A by-the-numbers look at Holly Brooks and her cross-country ski career shows two Olympics, one World Cup medal, two national championships, seven top-3 national-championship performances and eight top-10 finishes in World Cup and World Championship races.
That's an impressive tally for any American ski racer not named Kikkan Randall. But as Brooks debated her immediate future with the U.S. Ski Team recently, two other numbers kept coming up.
In 2013, Brooks was gone from Anchorage for 185 days. In 2012, she was gone for 196 days.
It was those numbers that persuaded Brooks, 32, to tell the U.S. Ski Team last month that she didn't want to be a member of the 2014-15 national team.
Brooks said she still intends to compete, and to compete at a world-class level -- but she's looking to do so in a way that doesn't put her in Europe for months at a time, away from husband Rob Whitney and her life in Anchorage.
"Being a professional athlete is more than a full-time job, it's a full-time lifestyle," Brooks said. "We're not a sport that takes six months off.
"There's a lot of sacrifices."
That her decision came shortly after the Winter Olympics in Sochi, Russia, is no coincidence. Athletes whose sports culminate at the Olympics often decide to retire or reevaluate after an Olympic season.
Not that Brooks' decision is the first step on the road to retirement.
"I don't like that word," she said. "I am not retiring. I'm excited about my projects coming up, about some goals coming up. I haven't officially formulated them entirely yet, but I think it's OK to take a little bit of time to recover after a hard Olympics cycle."
looking for balance
Matt Whitcomb, coach of the women's national team, said the plan was for Brooks to be on the team next season "because we truly believe in her capacity as a racer."
"To race successfully on the World Cup one must find balance with living in Europe for 4-5 months, to say nothing of the requisite camps required of the national team and her club," he said in an email. "I support her reasons for taking a step back and feel that these changes may lead to a return to the way she was performing in the fall of 2012. Taking a step back from commitments to the U.S. Ski Team may help her find that."
Brooks' most recent season wasn't her best -- she recorded seven top-30 finishes on the World Cup circuit, compared to 22 in the 2012-13 season. Part of her decision to go it alone is based on a desire to return to the kind of training that led to her first Olympics appearance.
She said she will continue to train full time, mostly in Anchorage. By not spending big chunks of time in Europe, she will have time to resume work on a masters degree and continue working with local projects like Fast and Female and Healthy Futures, she said.
"I also want to have some time to spend with family," Brooks said. "I want to spend time in the backcountry with Rob; that's where my fitness came from in the first place. If you're training and racing every weekend, you can't go backpacking and stuff like that.
"For me, running is a big part of my overall fitness. Last year I was just really specific in my training, and it was too much rollerskiing and too much skiing for me."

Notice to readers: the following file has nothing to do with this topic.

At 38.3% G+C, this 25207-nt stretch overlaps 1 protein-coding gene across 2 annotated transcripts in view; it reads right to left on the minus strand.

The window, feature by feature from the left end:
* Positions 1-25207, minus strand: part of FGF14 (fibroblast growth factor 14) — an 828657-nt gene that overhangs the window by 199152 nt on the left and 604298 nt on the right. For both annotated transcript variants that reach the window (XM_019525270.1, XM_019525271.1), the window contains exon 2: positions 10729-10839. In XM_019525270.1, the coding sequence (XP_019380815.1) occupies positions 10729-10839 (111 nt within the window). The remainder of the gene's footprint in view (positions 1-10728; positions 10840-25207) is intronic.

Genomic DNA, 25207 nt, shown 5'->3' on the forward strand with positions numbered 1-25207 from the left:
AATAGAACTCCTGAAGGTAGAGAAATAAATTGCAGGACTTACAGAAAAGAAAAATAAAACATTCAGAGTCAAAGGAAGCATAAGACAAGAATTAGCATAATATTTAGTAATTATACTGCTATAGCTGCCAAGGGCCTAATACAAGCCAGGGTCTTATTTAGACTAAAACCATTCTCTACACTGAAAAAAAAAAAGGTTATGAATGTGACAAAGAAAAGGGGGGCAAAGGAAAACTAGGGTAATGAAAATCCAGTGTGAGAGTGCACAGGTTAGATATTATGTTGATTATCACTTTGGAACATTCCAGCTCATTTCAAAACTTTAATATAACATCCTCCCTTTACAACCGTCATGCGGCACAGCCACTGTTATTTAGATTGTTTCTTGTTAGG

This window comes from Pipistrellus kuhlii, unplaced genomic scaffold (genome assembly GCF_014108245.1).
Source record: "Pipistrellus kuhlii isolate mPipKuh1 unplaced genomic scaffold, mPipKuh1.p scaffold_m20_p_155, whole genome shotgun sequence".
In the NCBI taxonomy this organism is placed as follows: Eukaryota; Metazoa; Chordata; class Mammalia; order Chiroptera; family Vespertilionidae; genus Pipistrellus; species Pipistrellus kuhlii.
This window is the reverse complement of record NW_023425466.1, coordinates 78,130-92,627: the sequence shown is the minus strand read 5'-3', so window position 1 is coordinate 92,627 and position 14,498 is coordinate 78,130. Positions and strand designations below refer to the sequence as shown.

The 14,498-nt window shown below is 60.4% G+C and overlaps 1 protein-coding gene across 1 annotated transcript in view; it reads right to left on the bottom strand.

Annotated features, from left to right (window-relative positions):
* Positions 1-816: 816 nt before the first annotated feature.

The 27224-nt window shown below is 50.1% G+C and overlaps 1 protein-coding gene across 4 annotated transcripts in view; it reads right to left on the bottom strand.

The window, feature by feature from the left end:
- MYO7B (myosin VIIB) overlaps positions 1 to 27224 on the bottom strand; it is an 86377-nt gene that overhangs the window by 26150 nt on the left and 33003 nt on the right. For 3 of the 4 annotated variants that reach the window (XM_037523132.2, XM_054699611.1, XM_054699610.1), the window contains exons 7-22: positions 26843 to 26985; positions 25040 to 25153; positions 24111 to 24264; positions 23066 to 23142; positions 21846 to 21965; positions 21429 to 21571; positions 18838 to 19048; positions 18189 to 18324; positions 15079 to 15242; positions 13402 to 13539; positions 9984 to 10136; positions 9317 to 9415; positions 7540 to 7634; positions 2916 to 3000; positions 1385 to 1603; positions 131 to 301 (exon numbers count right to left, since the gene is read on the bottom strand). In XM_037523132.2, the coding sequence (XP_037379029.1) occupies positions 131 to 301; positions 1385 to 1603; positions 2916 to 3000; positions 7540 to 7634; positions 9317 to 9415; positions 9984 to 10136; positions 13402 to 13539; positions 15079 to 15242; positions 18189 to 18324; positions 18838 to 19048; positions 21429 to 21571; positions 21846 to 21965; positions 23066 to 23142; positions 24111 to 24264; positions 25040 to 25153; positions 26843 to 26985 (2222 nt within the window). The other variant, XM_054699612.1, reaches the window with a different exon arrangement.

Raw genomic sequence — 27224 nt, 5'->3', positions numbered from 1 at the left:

BACK to MOUNT MARATHON
Brooks said she's got her eye on the world loppet circuit, a race series that includes the 50-kilometer American Birkebeiner, which Brooks won in 2012. There are numerous professional marathon teams based in Europe and there's been talk of starting an American-based loppet team, she said.
"It's becoming a huge scene," she said. "I have this idea it might be fun to be what I believe would be the first American FIS overall world loppet champion."
One thing is for sure: Brooks' new path will take her to Seward for Mount Marathon this summer. Brooks won the fabled mountain race in 2012 but skipped last year's event to avoid potential injury heading into the Olympics.
A member of the 2010 and 2014 Olympic teams, Brooks took an unusual path to the top of her sport. She was a coach for the Alaska Pacific University nordic program who in 2009 decided to stop coaching and start racing in the hope of making it to the Vancouver Olympics.
"Five years ago my training partners were APU masters skiers and I had no Olympic aspirations," Brooks said, "so it's pretty funny how fast things change."
Brooks became part of the core group of women, led by two-time and reigning World Cup sprint champion Randall, that vaulted the U.S. team to world prominence. In 2012, she was a member of the relay team that won a bronze medal at a World Cup race in Sweden, a banner moment for an American team that until Randall's emergence had long been an afterthought on the world stage.
"It's pretty fun to have been a part of what's been called the American Revolution," Brooks said. "We took a team and a sport that used to be Kikkan traveling by herself to a group of seven highly competitive athletes.
"It's been a really, really fun process and I'm really proud to have been a part of that. That's something no one can ever take away."
See you in FALUN?
Whitcomb called Brooks a superb teammate and a role model whose story connects with people.
"Having achieved her success later in her career, Holly shines light on the various pathways to the World Cup podium for those that perhaps are not stars as juniors," he said.
Whitcomb, who said the Anchorage skier is on the list of veteran athletes who will be invited to national-team camps, doesn't think the U.S. Ski Team has seen the last of Brooks.
"I'm confident we will see her on the starting line of a World Cup again," he said, "if not in Falun (Sweden) for World Championships this coming February."
Reach Beth Bragg at firstname.lastname@example.org or 257-4335.
By BETH BRAGG